Is the public cloud the answer to banks’ data problems?
Bank software developers are desperate to outsource their data storage to the likes of Amazon and Google, but top management – and regulators, especially in Europe – are understandably wary.
As they migrate to cloud-based data systems, banks could reach another level of abstraction from most of us. Money has already become less tangible, as cash and bank branches gradually disappear. Computers and the internet have speeded up capital flows, bringing greater volatility in markets and making it harder to keep track of money laundering. Regulators are already struggling to keep up.
But the benefits of the cloud are irresistible. Some big banks are moving important chunks of their business onto internet-based data systems developed in-house – so-called private clouds. As some of these projects have led to big cost savings, more are following. Most recently, and potentially most radically, bank chiefs are also paying more attention to the potential of the so-called public cloud that the likes of Amazon, Google and Microsoft are developing.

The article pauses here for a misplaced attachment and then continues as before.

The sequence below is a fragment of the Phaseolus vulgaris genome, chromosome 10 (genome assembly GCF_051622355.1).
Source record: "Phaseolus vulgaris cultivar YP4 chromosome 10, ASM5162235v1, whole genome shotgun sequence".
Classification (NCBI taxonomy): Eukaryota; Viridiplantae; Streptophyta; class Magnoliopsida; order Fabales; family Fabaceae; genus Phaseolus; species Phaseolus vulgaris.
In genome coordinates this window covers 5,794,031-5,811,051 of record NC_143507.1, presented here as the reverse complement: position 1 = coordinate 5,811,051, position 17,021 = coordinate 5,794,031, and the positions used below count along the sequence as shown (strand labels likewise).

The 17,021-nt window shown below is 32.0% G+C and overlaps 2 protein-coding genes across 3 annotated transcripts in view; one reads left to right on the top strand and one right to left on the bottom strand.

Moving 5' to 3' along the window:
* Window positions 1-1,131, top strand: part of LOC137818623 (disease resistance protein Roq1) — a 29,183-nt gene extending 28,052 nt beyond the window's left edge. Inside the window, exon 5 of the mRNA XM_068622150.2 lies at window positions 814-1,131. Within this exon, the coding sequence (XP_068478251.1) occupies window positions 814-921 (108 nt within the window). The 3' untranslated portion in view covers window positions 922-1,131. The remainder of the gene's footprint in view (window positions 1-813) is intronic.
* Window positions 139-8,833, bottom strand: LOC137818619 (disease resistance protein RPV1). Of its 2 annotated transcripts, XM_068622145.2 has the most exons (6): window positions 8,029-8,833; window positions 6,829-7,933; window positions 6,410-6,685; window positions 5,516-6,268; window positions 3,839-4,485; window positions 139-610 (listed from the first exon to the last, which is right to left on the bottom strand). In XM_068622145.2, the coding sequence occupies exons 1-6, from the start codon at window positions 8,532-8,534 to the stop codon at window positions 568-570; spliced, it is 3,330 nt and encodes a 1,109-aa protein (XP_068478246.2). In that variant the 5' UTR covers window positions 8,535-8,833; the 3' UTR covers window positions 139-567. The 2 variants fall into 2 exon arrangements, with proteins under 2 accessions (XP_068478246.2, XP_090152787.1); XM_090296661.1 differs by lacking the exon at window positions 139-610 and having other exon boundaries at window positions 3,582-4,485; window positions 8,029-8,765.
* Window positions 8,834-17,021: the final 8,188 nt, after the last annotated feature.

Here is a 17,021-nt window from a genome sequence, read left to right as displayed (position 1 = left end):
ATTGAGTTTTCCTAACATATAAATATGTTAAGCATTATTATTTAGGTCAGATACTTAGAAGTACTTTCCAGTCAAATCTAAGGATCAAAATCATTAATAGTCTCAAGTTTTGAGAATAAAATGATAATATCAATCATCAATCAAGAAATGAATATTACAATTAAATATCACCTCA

Singapore’s DBS is one of the first to make a wholesale move to the cloud. Firms following a similar path include Spain’s Bankinter, plus neo-banks such as Holvi and UK challengers Starling, Monzo and OakNorth. Like DBS, they are using Amazon Web Services, by far the biggest public cloud provider.
Big banks in Europe and the US are at a disadvantage, as their generally bigger, older and more entangled IT systems are harder to migrate.